Over a thousand people gathered at USM last night for the launch of the Relay for Life in Penang to support raising awareness of the fight against cancer.
Special luminaria bags lit up the darkness in remembrance of loved ones no longer with us and those currently having cancer.
Relay brings us together as a community in our fight against cancer. It affirms that we can do things to protect ourselves and our loved ones against cancer; that we need to know more and spread knowledge to others; and that we can celebrate this fight together over the months of the Relay campaign, and of course at the final Relay event.
There are three key concepts for Relay which apply to us as individuals and as a Relay community: celebrate, remember, fight back.
We celebrate survivorship and everyone involved in fighting and supporting people in their fight against cancer – survivors, carers, families, and friends. The first lap at Relay is walked by survivors and their carers/supporters.
We remember those who have fought cancer. At Relay, we do this especially through the very special Luminaria ceremony. Hundreds of luminaria bags, dedicated to loved ones, line the track and are left burning throughout the night. It’s a spectacular sight.
We commit ourselves to fight back against cancer, through the various activities of Relay and beyond. This includes carrying the key messages (see Our Key Messages) to as many people as we possibly can, making sure people understand cancer better, how we can fight it, and where we can go for help.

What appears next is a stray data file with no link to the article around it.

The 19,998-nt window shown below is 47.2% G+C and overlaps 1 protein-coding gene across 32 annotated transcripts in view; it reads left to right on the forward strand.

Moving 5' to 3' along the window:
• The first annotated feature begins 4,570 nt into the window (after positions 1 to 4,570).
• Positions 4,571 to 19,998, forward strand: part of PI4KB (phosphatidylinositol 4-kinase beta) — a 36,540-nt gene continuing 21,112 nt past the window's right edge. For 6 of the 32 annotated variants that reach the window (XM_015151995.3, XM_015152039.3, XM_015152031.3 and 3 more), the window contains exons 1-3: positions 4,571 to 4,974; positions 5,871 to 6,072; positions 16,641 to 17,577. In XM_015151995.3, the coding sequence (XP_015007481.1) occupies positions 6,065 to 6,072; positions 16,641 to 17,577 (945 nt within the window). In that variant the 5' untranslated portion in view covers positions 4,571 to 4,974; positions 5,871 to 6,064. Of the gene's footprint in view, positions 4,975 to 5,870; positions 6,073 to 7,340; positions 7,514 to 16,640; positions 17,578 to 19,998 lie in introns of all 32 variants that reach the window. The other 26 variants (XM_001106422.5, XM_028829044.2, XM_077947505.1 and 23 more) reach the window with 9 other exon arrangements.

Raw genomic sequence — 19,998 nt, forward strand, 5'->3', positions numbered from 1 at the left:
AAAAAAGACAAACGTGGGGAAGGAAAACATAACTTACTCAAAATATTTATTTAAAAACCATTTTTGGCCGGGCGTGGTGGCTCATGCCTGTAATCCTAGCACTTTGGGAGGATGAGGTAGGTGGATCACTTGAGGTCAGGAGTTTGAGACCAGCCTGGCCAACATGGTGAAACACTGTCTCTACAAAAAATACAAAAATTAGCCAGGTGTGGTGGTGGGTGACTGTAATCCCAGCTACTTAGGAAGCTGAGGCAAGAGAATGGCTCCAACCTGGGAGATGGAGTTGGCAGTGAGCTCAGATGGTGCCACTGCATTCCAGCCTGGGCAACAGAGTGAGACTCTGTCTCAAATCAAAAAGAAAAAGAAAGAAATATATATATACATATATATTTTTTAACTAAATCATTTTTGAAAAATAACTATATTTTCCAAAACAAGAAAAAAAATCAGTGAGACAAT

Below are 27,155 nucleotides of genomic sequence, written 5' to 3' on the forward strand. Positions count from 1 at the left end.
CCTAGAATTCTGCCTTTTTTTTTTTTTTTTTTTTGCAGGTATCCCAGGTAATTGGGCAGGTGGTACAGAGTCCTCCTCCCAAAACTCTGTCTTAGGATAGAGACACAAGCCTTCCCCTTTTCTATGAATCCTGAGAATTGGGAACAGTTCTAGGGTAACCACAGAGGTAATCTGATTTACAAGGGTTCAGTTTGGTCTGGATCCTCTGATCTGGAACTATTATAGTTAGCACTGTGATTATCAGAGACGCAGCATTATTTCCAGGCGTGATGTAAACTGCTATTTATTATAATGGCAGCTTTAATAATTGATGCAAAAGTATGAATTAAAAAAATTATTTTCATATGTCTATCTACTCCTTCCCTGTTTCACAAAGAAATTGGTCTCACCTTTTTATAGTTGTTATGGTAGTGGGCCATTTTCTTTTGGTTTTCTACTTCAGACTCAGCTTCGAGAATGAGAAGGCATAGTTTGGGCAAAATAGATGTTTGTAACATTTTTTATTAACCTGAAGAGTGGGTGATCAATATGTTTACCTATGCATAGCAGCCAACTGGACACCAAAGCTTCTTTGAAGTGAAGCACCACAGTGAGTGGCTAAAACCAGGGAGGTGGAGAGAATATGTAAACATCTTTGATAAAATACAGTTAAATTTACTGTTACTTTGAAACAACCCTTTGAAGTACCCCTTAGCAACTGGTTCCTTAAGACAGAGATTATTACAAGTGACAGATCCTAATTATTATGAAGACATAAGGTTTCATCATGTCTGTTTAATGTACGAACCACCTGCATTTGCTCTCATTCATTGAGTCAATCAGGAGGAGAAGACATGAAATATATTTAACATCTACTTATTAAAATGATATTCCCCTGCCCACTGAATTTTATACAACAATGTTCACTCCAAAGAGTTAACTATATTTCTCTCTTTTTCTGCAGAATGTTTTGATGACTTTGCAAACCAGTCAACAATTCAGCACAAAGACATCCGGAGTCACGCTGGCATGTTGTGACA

Many people also ask why the ‘Relay’ at the final event. As many of you will know, in addition to all the entertainment, food, and other stalls which fill the field, there is a track which teams and individuals take turns to walk around (Relay For Life!).
The ‘relaying’ symbolise the journey of a cancer patient and the non-stop fight against cancer. As we walk around the track, we can think about the initial diagnosis of a cancer patient, and then, as time goes in, the various stages of reaction and treatment that patients and carers go through.
It is a long journey for many, full of conflicting emotions, ranging from hope to despair. All this can be seen in our Relay – and that is why we ask teams to keep at least one person on the track at all times, to share and symbolise our support for survivors and our communal fight against cancer.